Impact of a commercial accountable care organization on prescription drugs.

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Date: Aug. 2021
From: Health Services Research(Vol. 56, Issue 4)
Publisher: Health Research and Educational Trust
Document Type: Report
Length: 6,367 words
Lexile Measure: 1830L

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Abstract :

Objective: To determine the long-run impact of a commercial accountable care organization (ACO) on prescription drug spending, utilization, and related quality of care. Data Sources/Study Setting: California Public Employees' Retirement System (CalPERS) health maintenance organization (HMO) member enrollment data and pharmacy benefit claims, including both retail and mail-order generic and brand-name prescription drugs. Study Design: We applied a longitudinal retrospective cohort study design and propensity-weighted difference-in-differences regression models. We examined the relative changes in outcome measures between two ACO cohorts and one non-ACO cohort before and after the ACO implementation in 2010. The ACO directed provider prescribing patterns toward generic substitution for brand-name prescription drugs to maximize shared savings in pharmacy spending. Data Collection/Extraction Methods: The study sample included members continuously enrolled in a CalPERS commercial HMO from 2008 through 2014 in the Sacramento area. Principal Findings: The cohort differences in baseline characteristics of 40 483 study participants were insignificant after propensity-weighting adjustment. The ACO enrollees had no significant differential changes in either all or most of the five years of the ACO operation for the following measures: (1) average total spending and (2) average total scripts filled and days supplied on either generic or brand-name prescription drugs, or the two combined; (3) average generic shares of total prescription drug spending, scripts filled or days supplied; (4) annual rates of 10 outpatient process quality of care metrics for medication prescribing or adherence. Conclusions: Participation in the commercial ACO was associated with negligible differential changes in prescription drug spending, utilization, and related quality of care measures. Capped financial risk-sharing and increased generics substitution for brand names are not enough to produce tangible performance improvement in ACOs. Measures to increase provider financial risk-sharing shares and lower brand-name drug prices are needed. KEYWORDS alternative payment model, cohort study, difference-in-differences, generalized linear model, pharmacy benefits design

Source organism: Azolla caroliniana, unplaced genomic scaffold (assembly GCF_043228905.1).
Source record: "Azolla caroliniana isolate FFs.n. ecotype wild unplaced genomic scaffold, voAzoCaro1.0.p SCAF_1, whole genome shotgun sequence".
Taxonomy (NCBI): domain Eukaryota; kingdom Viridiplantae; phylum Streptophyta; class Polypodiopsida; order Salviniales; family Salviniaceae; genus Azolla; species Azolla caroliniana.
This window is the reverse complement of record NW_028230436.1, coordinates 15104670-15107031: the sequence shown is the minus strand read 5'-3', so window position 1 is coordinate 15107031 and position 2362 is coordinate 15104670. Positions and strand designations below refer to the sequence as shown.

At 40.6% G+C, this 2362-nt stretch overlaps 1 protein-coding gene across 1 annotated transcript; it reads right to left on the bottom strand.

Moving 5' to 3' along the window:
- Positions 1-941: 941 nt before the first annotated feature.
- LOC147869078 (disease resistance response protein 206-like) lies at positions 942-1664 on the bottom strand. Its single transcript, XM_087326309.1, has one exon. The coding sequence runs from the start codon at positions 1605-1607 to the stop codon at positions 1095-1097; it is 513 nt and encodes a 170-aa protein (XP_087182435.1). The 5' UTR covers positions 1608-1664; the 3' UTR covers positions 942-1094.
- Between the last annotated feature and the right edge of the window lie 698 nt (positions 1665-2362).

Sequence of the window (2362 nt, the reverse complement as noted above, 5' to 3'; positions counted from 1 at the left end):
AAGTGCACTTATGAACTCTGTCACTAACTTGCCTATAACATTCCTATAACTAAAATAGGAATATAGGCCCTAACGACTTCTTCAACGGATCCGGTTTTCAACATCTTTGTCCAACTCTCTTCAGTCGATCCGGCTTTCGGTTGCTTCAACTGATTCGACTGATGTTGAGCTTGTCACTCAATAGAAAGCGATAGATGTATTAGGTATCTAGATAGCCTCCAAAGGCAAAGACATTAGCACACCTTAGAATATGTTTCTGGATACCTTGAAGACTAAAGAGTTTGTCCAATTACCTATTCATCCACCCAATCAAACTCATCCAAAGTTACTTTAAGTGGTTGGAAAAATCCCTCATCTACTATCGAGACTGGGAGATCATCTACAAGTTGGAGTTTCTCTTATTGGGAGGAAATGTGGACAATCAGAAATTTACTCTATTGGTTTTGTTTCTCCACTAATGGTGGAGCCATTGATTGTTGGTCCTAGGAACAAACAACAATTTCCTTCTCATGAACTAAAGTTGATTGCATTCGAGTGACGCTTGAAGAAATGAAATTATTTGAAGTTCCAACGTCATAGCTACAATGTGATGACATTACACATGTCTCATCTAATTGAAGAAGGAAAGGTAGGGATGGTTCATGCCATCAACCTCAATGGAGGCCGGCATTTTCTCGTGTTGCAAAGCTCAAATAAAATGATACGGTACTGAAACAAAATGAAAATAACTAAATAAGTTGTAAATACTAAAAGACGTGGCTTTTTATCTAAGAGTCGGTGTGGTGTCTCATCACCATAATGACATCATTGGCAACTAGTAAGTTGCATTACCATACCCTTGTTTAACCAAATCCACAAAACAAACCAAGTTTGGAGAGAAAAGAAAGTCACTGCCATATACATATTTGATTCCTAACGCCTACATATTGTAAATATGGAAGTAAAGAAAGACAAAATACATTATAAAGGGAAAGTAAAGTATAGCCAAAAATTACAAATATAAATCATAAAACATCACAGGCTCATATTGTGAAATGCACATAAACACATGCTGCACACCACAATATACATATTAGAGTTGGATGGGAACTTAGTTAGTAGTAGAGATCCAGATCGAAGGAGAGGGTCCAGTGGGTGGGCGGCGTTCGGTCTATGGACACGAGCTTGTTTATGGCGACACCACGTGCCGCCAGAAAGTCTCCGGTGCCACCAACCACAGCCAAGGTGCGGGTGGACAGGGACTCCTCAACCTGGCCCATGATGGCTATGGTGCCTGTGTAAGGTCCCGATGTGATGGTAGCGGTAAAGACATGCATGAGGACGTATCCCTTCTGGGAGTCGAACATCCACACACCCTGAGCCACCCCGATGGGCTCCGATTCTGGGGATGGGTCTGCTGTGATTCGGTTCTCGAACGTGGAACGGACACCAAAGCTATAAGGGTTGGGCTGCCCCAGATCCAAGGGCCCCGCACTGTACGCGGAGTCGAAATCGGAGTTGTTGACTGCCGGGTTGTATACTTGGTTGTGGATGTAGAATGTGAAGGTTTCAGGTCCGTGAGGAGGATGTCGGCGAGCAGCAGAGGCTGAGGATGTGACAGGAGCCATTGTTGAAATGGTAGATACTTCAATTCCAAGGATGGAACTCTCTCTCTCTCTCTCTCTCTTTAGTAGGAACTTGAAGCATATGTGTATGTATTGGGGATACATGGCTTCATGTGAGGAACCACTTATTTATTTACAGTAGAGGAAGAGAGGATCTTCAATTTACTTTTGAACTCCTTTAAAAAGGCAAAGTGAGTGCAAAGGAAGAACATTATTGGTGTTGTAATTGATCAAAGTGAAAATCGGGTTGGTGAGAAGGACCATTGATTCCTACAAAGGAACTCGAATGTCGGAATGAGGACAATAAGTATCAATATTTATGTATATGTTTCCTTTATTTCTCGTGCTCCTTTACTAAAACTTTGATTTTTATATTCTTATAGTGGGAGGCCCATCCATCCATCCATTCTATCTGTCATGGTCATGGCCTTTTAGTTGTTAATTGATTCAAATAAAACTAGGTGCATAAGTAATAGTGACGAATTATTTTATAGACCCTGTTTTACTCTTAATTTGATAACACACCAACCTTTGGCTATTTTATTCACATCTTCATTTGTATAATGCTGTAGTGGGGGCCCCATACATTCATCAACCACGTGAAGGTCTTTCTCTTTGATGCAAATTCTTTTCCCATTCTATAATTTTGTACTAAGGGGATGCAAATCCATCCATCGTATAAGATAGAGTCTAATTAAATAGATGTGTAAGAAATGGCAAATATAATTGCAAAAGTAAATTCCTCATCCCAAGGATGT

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Gale Document Number: GALE|A672441342